Visit Malpas and the surrounding villages and stay in bed & breakfast accommodation:
Malpas, Cheshire, is one of the pleasantest old towns in Cheshire, with rows of timbered houses and cottages, some of which are good examples of medieval brickwork. There is a block of old almshouses, and many old inns, one of which has an oak chair said to have been used by James I. Visitors can regale themselves with the famous Cheshire cheeses — red Cheshire, white Cheshire and the coveted “Old Blue” — for Malpas is set in rich farming land where dairy farms are a speciality. The farming community is very strong in the town and has its own club and social centre. Formerly Malpas was a market town but now it is mainly a shopping centre for the surrounding villages. It is set on a hill-top, 2 miles from the road between Chester and the West Midlands, and is a junction for various local routes. This makes it an excellent centre from which to tour south-west Cheshire, the Dee valley, northern Shropshire and the Wrexham area of Wales.
Although it is an old town not much of its early history is recorded. A mound on the Bickerton Hills indicates a castle, possibly Norman, which served to repel Welsh invaders from the other side of the River Dee which winds only 4 miles away. In the 14th century, it is said, Malpas people hardly dared to go out to church for fear of being attacked by Welshmen. There was an attempt to get the chapel on the estate at Cholmondeley, 4 miles North East, raised to church status as it would have been a safer place for worship. The Civil War caused much damage and the beautiful church was used as sleeping quarters for Parliamentarian troops. A battle was fought at Oldcastle Heath nearby in 1643.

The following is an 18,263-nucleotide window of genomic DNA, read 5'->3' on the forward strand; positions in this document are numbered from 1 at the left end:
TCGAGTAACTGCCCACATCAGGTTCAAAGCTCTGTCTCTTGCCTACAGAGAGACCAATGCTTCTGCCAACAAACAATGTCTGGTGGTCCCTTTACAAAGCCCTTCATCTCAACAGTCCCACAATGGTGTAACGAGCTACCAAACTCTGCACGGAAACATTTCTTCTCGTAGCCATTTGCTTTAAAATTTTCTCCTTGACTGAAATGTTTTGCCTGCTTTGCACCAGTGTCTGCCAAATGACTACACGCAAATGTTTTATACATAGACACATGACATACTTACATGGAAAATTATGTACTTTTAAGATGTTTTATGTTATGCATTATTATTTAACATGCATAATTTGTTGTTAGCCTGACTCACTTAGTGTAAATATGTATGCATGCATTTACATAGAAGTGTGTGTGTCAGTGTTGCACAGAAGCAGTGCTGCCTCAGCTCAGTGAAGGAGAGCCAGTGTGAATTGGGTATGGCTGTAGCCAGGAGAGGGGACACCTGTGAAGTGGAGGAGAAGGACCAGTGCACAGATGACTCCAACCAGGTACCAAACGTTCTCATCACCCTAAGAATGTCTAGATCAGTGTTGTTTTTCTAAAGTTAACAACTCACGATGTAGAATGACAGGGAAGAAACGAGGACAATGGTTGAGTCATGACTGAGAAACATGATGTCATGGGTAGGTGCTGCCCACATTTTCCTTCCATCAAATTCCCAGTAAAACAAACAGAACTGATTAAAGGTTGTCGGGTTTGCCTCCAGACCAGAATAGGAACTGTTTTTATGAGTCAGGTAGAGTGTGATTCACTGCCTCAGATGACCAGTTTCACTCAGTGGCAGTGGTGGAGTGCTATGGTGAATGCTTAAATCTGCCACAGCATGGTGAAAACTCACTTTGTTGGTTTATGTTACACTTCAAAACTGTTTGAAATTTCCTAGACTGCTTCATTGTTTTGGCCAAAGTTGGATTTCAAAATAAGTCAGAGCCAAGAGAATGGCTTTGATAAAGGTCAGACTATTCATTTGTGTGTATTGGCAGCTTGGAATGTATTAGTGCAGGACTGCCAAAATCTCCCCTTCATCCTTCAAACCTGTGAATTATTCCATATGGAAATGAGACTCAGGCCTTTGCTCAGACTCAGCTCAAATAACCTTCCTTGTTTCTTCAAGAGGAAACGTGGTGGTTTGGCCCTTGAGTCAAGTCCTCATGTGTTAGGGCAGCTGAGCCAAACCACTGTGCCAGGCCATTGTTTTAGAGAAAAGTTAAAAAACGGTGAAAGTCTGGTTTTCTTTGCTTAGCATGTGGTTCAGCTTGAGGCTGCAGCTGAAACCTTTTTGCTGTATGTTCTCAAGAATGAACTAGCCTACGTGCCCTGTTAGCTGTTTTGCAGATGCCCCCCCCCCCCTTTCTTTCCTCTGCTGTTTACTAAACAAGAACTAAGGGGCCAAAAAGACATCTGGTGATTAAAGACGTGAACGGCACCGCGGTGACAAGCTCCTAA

The town's treasure is the spacious and well-proportioned Church of St Oswald. It was built mainly in the 14th and 15th centuries, and by the late 15th was practically complete in its present form. It is built of red sandstone and the external walls of the aisles with the clerestory above have good examples of medieval work: windows with rich tracery, castellations and pinnacles. Above each buttress is a set of gargoyles of various creatures. The tower is in keeping with the craftsmanship of the rest. Inside, a high tower arch and a broad, low chancel arch set off the nave, which has slender, clustered columns. Panelled roofs complete the nave and chancel. The long chest in the south aisle, companion to another in the crypt, has ironwork dating from the 13th century. There are four sedilias, one of which, carved with grinning faces, is 600 years old. Two windows are of Flemish medieval glass. The east window commemorates Bishop Heber, a friend of Tennyson, who became Bishop of Calcutta, and wrote many hymns that are used today, including Greenland's Icy Mountains and Holy, holy, holy. There are monuments to the Cholmondeley family, of the nearby estate, and the finely sculpted tomb of Randoiphus Brereton dressed in the armour of a Tudor knight. The Breretons, one of the great Cheshire families, were prominent in Malpas, and their seat, the 16th-century. Brereton Hall, is one of the county's finest mansions. Sir Randle Brereton was a patron of Malpas, and founded a grammar school in 1528, endowed a hospital, presented a bell in the church tower and founded a chantry of St George.
Around Malpas are several interesting places to visit, such as Peckforton Hills, Tarporley, the Delamere Forest, Shocklach, Tilston and Tushingham.
Nearby towns: Chester, Nantwich, Whitchurch, Wrexham
Nearby villages: Aldford, Ash Magna, Aston, Balderton, Barbridge, Beeston, Belgrave, Broxton, Bunbury, Burland, Calveley, Coddington, Colemere, Coton, Darnhall, Edstaston, Ellesmere, Farndon, Handley, Hindford, Ifton Heath, Ightfield, Moreton Say, Newhall, Platt Lane, Poulton, Prees, Ridley, Rossett, Tarporley, Ternhill, Tilstock, Wardle, Welshampton, Whixall, Wrenbury
Have you decided to visit Malpas or the surrounding villages? Please look above for somewhere to stay in:
- a Malpas bed and breakfast (a Malpas B&B or Malpas b and b)
- a Malpas guesthouse
- a Malpas hotel (or motel)
- a Malpas self-catering establishment, or
- other Malpas accommodation